China’s currency to have 10.92% weighting, topping yen, pound
Lagarde says China’s currency meets `freely usable’ standard
The IMF will add the yuan to its basket of reserve currencies, an international stamp of approval of the strides China has made integrating into a global economic system dominated for decades by the U.S., Europe and Japan.
The International Monetary Fund’s executive board, which represents the fund’s 188 member nations, decided the yuan meets the standard of being “freely usable” and will join the dollar, euro, pound and yen in its Special Drawing Rights basket, the organization said Monday in a statement. Approval was expected after IMF Managing Director Christine Lagarde announced Nov. 13 that her staff recommended inclusion, a position she supported.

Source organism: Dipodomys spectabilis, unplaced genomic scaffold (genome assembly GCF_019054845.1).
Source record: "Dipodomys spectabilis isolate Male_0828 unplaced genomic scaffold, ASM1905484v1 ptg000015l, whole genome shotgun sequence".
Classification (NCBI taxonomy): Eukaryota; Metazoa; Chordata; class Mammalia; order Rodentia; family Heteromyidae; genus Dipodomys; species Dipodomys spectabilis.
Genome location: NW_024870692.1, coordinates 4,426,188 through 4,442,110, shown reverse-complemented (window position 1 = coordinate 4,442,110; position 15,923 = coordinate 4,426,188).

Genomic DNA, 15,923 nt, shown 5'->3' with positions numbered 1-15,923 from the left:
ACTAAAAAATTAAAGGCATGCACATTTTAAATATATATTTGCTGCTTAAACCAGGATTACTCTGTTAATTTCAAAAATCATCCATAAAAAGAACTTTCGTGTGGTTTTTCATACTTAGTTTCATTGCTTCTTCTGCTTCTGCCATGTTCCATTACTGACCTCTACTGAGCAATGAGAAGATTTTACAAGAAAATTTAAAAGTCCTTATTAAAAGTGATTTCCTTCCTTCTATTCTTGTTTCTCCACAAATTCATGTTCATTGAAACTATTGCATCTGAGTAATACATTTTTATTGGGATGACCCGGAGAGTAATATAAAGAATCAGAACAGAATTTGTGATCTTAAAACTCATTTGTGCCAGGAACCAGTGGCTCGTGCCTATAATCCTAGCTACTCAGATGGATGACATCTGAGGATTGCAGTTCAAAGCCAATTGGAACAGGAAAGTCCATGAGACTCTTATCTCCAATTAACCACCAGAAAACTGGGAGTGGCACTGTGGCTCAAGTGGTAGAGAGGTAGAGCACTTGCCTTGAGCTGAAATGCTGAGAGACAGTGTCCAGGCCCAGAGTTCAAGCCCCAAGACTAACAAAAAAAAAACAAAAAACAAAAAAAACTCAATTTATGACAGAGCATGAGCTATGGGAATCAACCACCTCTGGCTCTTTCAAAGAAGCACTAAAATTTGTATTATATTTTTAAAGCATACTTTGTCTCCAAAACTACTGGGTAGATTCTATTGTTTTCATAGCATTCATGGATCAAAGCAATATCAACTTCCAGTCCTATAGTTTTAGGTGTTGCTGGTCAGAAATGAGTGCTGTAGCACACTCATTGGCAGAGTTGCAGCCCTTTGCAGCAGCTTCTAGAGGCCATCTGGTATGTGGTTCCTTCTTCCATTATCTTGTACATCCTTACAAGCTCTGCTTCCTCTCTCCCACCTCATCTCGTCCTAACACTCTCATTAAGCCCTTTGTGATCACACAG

It’s the first change in the SDR’s currency composition since 1999, when the euro replaced the deutsche mark and French franc. It’s also a milestone in a decades-long ascent toward international credibility for the yuan, which was created after World War II and for years could be used only domestically in the Communist-controlled nation. The IMF reviews the composition of the basket every five years and rejected the yuan during the last review, in 2010, saying it didn’t meet the necessary criteria.
The decision is a “recognition of the progress that the Chinese authorities have made in the past years in reforming China’s monetary and financial systems,” Lagarde said Monday. “The continuation and deepening of these efforts will bring about a more robust international monetary and financial system, which in turn will support the growth and stability of China and the global economy.”